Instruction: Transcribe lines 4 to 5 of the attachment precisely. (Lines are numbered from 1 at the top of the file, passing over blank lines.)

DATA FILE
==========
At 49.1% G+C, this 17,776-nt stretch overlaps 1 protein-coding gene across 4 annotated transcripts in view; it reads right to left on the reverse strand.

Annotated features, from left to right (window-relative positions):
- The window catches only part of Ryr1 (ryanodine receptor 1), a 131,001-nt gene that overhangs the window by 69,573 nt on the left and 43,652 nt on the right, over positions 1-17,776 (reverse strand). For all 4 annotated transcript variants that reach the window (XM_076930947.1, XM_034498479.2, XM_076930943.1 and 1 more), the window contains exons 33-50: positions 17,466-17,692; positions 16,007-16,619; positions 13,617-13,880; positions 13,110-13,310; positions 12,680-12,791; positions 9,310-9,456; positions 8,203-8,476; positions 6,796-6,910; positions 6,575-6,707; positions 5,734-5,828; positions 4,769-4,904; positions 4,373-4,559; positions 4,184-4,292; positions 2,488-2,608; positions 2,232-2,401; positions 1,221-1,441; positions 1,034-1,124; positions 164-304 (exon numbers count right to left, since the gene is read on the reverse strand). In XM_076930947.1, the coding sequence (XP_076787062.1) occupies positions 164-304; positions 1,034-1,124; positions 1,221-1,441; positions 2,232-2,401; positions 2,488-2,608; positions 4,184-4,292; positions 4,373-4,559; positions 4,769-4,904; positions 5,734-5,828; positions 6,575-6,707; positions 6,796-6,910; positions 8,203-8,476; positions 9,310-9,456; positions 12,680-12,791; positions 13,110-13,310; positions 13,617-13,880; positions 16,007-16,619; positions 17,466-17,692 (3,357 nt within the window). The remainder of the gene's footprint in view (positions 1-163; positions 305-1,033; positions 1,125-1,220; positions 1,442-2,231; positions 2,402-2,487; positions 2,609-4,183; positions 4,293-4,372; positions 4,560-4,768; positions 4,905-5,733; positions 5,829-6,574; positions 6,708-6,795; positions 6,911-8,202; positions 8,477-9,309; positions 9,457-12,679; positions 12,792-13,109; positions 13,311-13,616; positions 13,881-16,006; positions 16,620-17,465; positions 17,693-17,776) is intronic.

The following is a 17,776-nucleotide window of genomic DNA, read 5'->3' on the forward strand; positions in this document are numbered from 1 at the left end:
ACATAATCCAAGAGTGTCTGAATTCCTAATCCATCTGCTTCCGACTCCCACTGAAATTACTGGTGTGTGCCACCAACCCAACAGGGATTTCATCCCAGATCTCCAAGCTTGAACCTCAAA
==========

The following is a 17,776-nucleotide window of genomic DNA, read 5'->3' on the forward strand; positions in this document are numbered from 1 at the left end:
ACATAATCCAAGAGTGTCTGAATTCCTAATCCATCTGCTTCCGACTCCCACTGAAATTACTGGTGTGTGCCACCAACCCAACAGGGATTTCATCCCAGATCTCCAAGCTTGAACCTCAAA